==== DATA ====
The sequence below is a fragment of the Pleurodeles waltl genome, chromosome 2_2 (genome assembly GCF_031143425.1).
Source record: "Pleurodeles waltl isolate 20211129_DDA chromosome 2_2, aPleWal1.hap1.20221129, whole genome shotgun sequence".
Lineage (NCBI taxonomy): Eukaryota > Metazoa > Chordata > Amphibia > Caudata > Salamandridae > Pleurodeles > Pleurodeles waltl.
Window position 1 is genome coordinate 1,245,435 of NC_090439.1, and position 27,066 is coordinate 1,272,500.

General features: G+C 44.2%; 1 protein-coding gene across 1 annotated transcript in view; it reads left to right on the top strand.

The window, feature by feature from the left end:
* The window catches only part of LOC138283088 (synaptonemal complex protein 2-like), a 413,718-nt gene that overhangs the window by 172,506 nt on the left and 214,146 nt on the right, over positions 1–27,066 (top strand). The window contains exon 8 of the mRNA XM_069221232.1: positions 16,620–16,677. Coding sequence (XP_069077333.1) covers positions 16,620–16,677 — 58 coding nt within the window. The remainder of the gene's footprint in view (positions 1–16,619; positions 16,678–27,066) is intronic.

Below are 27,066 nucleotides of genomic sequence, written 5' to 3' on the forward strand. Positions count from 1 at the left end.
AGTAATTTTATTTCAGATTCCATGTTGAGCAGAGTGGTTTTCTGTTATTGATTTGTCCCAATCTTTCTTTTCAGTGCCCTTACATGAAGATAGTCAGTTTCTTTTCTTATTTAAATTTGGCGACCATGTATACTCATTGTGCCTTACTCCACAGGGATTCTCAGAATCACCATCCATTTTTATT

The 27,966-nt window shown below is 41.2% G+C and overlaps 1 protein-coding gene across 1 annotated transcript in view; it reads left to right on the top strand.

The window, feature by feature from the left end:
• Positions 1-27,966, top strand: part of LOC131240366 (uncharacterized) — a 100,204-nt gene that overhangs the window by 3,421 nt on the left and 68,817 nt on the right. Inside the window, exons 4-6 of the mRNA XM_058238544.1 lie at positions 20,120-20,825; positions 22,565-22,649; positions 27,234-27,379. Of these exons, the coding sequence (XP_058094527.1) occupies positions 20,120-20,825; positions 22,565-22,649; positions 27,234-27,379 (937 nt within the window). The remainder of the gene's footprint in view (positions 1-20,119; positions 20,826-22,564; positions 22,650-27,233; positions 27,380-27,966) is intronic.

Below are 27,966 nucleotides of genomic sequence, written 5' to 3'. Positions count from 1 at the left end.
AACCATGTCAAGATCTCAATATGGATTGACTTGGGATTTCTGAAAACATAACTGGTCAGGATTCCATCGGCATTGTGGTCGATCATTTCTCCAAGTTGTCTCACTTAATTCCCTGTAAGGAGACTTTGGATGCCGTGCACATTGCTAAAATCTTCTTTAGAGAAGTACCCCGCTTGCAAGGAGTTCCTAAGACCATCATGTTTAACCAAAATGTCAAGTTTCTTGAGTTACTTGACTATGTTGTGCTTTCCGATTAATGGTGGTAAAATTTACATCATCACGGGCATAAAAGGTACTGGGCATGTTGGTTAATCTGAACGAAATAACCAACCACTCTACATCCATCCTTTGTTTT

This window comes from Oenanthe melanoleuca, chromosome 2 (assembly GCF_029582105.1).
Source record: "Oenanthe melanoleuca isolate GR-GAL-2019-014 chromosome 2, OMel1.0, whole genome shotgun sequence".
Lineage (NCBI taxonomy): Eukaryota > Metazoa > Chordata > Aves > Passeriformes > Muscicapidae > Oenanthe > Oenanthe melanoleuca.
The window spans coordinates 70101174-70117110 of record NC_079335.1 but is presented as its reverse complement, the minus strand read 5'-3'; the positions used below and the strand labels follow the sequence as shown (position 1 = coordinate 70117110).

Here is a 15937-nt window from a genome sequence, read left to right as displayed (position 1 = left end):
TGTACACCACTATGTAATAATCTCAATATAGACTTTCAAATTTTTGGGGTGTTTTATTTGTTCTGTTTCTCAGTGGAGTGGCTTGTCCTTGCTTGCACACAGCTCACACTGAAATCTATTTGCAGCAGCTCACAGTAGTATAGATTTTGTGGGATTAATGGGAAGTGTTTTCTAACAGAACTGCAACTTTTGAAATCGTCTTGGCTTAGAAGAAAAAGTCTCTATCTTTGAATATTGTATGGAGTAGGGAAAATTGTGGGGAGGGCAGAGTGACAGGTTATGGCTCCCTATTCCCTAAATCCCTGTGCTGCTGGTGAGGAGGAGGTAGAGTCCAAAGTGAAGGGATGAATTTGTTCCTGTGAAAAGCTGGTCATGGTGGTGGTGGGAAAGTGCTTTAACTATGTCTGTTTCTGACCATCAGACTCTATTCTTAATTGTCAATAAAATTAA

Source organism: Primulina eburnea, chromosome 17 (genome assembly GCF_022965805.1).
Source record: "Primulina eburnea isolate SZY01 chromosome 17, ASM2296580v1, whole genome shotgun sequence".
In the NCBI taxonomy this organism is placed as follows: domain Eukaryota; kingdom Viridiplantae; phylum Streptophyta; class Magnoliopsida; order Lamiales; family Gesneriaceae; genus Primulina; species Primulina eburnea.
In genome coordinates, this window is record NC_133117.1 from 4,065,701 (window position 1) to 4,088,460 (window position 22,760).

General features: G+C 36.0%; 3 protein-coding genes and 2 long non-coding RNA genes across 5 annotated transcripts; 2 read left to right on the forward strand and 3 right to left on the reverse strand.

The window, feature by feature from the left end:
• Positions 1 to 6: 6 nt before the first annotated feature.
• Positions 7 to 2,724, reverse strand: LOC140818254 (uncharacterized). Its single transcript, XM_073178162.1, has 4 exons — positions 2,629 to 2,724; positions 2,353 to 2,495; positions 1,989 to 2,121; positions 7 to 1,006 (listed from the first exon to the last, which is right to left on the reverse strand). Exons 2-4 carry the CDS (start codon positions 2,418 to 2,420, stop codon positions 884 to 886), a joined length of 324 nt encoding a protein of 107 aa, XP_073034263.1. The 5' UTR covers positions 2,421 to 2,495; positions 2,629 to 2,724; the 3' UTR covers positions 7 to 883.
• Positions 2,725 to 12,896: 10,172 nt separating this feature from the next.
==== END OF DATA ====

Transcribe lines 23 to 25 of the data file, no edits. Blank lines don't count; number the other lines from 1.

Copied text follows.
In the NCBI taxonomy this organism is placed as follows: domain Eukaryota; kingdom Viridiplantae; phylum Streptophyta; class Magnoliopsida; order Lamiales; family Gesneriaceae; genus Primulina; species Primulina eburnea.
In genome coordinates, this window is record NC_133117.1 from 4,065,701 (window position 1) to 4,088,460 (window position 22,760).

General features: G+C 36.0%; 3 protein-coding genes and 2 long non-coding RNA genes across 5 annotated transcripts; 2 read left to right on the forward strand and 3 right to left on the reverse strand.